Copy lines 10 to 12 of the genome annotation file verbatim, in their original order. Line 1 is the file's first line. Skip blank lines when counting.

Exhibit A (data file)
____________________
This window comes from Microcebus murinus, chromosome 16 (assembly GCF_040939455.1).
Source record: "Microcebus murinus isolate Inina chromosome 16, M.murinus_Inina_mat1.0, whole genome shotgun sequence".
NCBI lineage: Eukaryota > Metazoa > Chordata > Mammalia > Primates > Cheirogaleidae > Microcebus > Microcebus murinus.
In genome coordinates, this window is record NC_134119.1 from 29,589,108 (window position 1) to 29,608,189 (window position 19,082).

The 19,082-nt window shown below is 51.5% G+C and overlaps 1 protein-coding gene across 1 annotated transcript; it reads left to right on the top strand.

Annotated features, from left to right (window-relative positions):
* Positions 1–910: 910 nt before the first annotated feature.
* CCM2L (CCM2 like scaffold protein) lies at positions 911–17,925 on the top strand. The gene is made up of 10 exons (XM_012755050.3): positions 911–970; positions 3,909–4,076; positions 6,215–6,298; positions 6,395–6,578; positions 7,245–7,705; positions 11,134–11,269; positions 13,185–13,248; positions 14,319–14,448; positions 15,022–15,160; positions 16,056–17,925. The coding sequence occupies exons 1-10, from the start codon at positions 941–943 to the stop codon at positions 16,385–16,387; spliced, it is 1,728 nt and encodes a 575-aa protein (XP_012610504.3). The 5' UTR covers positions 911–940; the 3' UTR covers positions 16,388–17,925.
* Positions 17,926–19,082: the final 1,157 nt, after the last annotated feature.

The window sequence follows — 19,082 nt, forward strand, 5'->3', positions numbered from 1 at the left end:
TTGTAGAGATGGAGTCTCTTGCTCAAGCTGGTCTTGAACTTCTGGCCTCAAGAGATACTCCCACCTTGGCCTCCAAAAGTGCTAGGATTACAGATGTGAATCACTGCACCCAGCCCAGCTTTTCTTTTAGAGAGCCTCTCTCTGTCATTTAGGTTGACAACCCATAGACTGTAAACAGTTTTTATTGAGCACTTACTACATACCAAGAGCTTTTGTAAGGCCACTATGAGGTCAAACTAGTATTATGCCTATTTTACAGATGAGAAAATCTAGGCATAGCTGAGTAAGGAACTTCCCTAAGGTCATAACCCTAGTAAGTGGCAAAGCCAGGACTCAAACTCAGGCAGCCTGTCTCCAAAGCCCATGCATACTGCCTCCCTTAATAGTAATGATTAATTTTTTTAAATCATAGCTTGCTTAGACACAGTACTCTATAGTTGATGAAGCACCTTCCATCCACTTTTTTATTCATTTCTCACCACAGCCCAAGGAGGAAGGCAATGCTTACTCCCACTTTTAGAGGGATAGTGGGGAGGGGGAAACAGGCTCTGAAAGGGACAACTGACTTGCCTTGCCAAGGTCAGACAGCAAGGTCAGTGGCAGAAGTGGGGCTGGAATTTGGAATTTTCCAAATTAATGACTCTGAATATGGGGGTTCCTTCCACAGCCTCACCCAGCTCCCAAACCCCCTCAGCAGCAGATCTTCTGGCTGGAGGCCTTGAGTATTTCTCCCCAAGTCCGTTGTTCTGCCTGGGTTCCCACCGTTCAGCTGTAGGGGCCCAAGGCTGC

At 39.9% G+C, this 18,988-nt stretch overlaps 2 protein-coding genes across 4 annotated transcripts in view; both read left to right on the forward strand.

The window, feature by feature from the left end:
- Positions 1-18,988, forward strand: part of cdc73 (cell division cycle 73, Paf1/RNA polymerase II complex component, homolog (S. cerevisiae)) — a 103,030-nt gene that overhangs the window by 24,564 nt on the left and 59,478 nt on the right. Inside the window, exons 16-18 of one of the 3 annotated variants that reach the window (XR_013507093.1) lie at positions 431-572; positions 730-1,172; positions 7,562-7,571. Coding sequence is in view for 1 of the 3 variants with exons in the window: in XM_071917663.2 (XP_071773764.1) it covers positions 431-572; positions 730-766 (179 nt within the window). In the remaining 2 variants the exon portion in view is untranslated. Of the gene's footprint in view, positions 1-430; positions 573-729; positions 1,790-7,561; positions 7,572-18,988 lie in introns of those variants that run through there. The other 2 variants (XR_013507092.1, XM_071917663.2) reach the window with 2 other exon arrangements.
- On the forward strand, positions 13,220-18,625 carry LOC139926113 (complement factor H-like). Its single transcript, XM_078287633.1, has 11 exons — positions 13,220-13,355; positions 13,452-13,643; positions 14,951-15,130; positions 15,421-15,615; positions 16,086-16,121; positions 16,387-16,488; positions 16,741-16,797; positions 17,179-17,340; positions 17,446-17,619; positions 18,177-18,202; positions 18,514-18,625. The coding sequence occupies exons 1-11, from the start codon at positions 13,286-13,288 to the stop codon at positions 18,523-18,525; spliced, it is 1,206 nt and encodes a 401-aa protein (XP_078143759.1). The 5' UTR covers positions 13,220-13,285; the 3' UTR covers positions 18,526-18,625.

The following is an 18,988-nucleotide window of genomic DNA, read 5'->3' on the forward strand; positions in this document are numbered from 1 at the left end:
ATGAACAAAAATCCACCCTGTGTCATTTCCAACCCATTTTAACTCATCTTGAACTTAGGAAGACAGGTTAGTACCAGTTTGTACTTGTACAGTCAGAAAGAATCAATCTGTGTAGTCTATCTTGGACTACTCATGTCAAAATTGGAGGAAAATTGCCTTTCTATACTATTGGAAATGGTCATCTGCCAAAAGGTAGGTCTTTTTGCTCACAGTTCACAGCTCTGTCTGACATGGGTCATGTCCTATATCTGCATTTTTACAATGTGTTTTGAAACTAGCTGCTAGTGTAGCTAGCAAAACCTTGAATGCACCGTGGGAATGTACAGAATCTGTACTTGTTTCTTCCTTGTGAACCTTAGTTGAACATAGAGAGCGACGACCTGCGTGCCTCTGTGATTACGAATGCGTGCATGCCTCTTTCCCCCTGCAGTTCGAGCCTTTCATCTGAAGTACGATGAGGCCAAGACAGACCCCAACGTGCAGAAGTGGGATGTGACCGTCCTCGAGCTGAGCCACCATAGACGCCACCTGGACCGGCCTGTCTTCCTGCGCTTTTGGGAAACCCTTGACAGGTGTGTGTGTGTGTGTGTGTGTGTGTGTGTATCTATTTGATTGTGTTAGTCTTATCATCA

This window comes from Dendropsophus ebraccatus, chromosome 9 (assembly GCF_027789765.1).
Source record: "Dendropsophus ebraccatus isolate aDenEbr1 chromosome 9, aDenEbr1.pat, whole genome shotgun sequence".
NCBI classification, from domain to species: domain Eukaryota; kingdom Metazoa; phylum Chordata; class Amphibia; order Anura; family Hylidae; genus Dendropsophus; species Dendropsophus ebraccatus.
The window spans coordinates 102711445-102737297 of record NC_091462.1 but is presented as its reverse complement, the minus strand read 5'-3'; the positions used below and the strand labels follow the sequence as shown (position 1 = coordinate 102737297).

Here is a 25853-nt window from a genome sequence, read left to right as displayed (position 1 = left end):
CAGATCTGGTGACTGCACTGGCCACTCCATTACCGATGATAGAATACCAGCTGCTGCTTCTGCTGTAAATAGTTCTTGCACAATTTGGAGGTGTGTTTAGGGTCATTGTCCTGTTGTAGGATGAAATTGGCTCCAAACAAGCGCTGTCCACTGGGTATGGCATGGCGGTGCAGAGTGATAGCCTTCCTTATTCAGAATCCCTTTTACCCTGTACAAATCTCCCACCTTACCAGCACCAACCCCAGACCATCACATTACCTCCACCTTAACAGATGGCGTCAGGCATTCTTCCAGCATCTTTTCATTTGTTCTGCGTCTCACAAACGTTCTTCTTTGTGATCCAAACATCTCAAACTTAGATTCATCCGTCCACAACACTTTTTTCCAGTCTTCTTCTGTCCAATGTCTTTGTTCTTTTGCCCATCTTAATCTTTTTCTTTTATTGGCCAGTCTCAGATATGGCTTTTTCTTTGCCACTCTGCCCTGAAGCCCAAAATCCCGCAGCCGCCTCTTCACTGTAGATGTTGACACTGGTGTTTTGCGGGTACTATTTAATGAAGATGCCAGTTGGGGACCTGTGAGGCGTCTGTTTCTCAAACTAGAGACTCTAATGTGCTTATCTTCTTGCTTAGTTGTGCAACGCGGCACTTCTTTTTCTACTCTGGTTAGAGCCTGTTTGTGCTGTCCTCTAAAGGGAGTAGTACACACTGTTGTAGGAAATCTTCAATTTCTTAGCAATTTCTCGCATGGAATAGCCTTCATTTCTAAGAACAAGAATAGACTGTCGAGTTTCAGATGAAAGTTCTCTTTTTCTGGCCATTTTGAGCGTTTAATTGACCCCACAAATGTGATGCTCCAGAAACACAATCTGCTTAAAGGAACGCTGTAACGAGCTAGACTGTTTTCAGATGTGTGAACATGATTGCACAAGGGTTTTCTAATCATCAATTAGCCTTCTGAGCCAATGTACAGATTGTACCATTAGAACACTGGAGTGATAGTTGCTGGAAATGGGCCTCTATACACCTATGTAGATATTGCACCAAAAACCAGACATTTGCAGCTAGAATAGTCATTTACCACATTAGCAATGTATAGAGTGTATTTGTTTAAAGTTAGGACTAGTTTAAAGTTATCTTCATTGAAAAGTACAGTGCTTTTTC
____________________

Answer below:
The window sequence follows — 19,082 nt, forward strand, 5'->3', positions numbered from 1 at the left end:
TTGTAGAGATGGAGTCTCTTGCTCAAGCTGGTCTTGAACTTCTGGCCTCAAGAGATACTCCCACCTTGGCCTCCAAAAGTGCTAGGATTACAGATGTGAATCACTGCACCCAGCCCAGCTTTTCTTTTAGAGAGCCTCTCTCTGTCATTTAGGTTGACAACCCATAGACTGTAAACAGTTTTTATTGAGCACTTACTACATACCAAGAGCTTTTGTAAGGCCACTATGAGGTCAAACTAGTATTATGCCTATTTTACAGATGAGAAAATCTAGGCATAGCTGAGTAAGGAACTTCCCTAAGGTCATAACCCTAGTAAGTGGCAAAGCCAGGACTCAAACTCAGGCAGCCTGTCTCCAAAGCCCATGCATACTGCCTCCCTTAATAGTAATGATTAATTTTTTTAAATCATAGCTTGCTTAGACACAGTACTCTATAGTTGATGAAGCACCTTCCATCCACTTTTTTATTCATTTCTCACCACAGCCCAAGGAGGAAGGCAATGCTTACTCCCACTTTTAGAGGGATAGTGGGGAGGGGGAAACAGGCTCTGAAAGGGACAACTGACTTGCCTTGCCAAGGTCAGACAGCAAGGTCAGTGGCAGAAGTGGGGCTGGAATTTGGAATTTTCCAAATTAATGACTCTGAATATGGGGGTTCCTTCCACAGCCTCACCCAGCTCCCAAACCCCCTCAGCAGCAGATCTTCTGGCTGGAGGCCTTGAGTATTTCTCCCCAAGTCCGTTGTTCTGCCTGGGTTCCCACCGTTCAGCTGTAGGGGCCCAAGGCTGC

At 39.9% G+C, this 18,988-nt stretch overlaps 2 protein-coding genes across 4 annotated transcripts in view; both read left to right on the forward strand.